"Paul Levinson's It's Real Life is a page-turning exploration into that multiverse known as rock and roll. But it is much more than a marvelous adventure narrated by a master storyteller...it is also an exquisite meditation on the very nature of alternate history." -- Jack Dann, The Fiction Writer's Guide to Alternate History

Tuesday, October 28, 2014

The Affair 1.3: The Agent and the Sleepers

For some reason, my favorite scene in The Affair 1.3 was the one with Noah and his book agent, who takes shots at fantasy and self-publishing.   The latter I can understand, coming from an agent.  After all, self-publishing would put literary agents out of business.  But why fantasy?

So why did I enjoy this conversation?  Because, it captured the arrogance of agents in general so perfectly.   And the capture of personalities - especially Noah, the somewhat struggling author, and Alison, the waitress but much more - is the great strength of this beautifully photographed and otherwise rendered series.

It's now become a little more clear exactly what we're seeing in the two accounts that make up the hour - Noah's and Alison's - and how this relates to the conversations with the police detective.  First of all, the accounts, or recollections of Noah and Alison, cover much more than the conversations we see with the detective.  I thought, at first, that the full episode was a depiction of what Noah and Alison were each telling the detective.   But there's no reason that Noah would have told the detective about his meeting with his agent, or Alison's feelings about seeing the boy in the hospital.

So Noah's and Alison's renditions are, in effect, God's-eye views of what they are experiencing, or think they are experiencing, in their lives.   But what makes this so interesting is not only when their accounts differ about what happened when the two of them are together, but how their accounts overlap in a syncopated kind of parallelism.   Noah and Alison each sleep with their respective spouses - and, moreover, not only initiate the sex by waking them up, but tell their spouses not to wake up.   Although a part of this seems unrealistic - it's doubtful that Noah and Alison would literally both use the same exact words - the sentiment expressed makes perfect sense in the circumstances.   On the one hand, Noah wants to sleep with Helen, and Alison with Cole, as a way of reaffirming their marriages. But Noah also wants to imagine he's sleeping with Alison, and Alison wants to think she's sleeping with Noah, rather than with their spouses.   Telling their spouses not to wake up enhances the prospect for their illusions.   Yet these are short-lived, because Helen and Cole each do wake up - symbolizing in a compelling way the vulnerability of the affair to reality, and/or that their affair hasn't quite happened as yet.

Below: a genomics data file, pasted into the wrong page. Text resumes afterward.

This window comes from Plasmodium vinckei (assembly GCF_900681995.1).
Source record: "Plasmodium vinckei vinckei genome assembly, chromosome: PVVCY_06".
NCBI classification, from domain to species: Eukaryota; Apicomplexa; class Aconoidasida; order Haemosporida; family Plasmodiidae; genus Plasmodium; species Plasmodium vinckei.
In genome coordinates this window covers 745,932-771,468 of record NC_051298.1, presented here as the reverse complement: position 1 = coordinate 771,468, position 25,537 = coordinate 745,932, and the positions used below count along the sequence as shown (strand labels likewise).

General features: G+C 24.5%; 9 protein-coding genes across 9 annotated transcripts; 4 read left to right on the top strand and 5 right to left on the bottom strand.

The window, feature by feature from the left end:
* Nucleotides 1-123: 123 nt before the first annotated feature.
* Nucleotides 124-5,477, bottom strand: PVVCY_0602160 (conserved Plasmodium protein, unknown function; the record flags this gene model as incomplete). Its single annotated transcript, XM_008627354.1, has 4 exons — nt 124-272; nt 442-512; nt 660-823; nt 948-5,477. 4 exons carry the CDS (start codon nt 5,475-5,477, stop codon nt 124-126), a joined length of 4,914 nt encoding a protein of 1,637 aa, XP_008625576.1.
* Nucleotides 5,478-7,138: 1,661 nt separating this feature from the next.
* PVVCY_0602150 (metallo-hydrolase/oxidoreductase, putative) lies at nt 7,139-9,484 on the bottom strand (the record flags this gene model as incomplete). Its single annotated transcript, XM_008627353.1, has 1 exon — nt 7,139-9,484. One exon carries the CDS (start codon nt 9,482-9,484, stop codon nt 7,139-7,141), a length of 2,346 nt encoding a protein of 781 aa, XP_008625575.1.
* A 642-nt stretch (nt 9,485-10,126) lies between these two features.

Also of interest on this point is that Noah goes much further in his account with Alison than she goes with Noah in hers, as if to underscore that, though powerfully attracted to Noah, she's still a little bit more ambivalent about where this is headed.   So did they actually have sex together yet or not?   This puts the relative truth of their two accounts back on center stage, where it always was, and which makes this series so good.

See also The Affair Premiere: Sneak Preview Review ... The Affair 1.2: Time Travel! ... The Affair 1.4: Come Together ... The Affair 1.5: Alison's Episode ... The Affair 1.6: Drugs and Vision  ... The Affair 1.7: True Confessions ...  The Affair 1.8: "I Love You / I Love You, Too" ... The Affair 1.9: Who Else on the Train? ... The Affair Season One Finale: The Arrest and the Rest

podcast review of every 1st season episode

No comments: